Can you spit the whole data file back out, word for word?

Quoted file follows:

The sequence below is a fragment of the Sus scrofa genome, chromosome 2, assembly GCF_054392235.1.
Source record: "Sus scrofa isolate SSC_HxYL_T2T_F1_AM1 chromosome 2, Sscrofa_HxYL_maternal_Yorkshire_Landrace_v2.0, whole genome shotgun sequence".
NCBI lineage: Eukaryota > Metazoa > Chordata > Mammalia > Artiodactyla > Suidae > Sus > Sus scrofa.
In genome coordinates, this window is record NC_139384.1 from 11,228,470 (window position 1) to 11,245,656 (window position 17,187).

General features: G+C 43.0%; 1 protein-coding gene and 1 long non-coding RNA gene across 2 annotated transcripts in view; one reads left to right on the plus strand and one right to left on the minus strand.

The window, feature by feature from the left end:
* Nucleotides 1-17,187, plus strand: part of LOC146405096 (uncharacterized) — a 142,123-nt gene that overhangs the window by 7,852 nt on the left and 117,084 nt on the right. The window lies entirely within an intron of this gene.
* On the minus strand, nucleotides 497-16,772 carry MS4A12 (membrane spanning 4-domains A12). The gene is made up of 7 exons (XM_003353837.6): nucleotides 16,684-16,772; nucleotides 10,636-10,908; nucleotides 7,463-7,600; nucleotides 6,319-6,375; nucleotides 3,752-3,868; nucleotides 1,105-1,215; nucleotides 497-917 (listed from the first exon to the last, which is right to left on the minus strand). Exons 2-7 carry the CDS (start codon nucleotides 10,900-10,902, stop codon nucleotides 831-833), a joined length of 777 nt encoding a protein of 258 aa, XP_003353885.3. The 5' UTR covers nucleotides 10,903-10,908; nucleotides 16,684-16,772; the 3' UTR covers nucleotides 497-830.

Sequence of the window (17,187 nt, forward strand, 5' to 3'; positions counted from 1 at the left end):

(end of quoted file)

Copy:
The sequence below is a fragment of the Sus scrofa genome, chromosome 2, assembly GCF_054392235.1.
Source record: "Sus scrofa isolate SSC_HxYL_T2T_F1_AM1 chromosome 2, Sscrofa_HxYL_maternal_Yorkshire_Landrace_v2.0, whole genome shotgun sequence".
NCBI lineage: Eukaryota > Metazoa > Chordata > Mammalia > Artiodactyla > Suidae > Sus > Sus scrofa.
In genome coordinates, this window is record NC_139384.1 from 11,228,470 (window position 1) to 11,245,656 (window position 17,187).

General features: G+C 43.0%; 1 protein-coding gene and 1 long non-coding RNA gene across 2 annotated transcripts in view; one reads left to right on the plus strand and one right to left on the minus strand.

The window, feature by feature from the left end:
* Nucleotides 1-17,187, plus strand: part of LOC146405096 (uncharacterized) — a 142,123-nt gene that overhangs the window by 7,852 nt on the left and 117,084 nt on the right. The window lies entirely within an intron of this gene.
* On the minus strand, nucleotides 497-16,772 carry MS4A12 (membrane spanning 4-domains A12). The gene is made up of 7 exons (XM_003353837.6): nucleotides 16,684-16,772; nucleotides 10,636-10,908; nucleotides 7,463-7,600; nucleotides 6,319-6,375; nucleotides 3,752-3,868; nucleotides 1,105-1,215; nucleotides 497-917 (listed from the first exon to the last, which is right to left on the minus strand). Exons 2-7 carry the CDS (start codon nucleotides 10,900-10,902, stop codon nucleotides 831-833), a joined length of 777 nt encoding a protein of 258 aa, XP_003353885.3. The 5' UTR covers nucleotides 10,903-10,908; nucleotides 16,684-16,772; the 3' UTR covers nucleotides 497-830.

Sequence of the window (17,187 nt, forward strand, 5' to 3'; positions counted from 1 at the left end):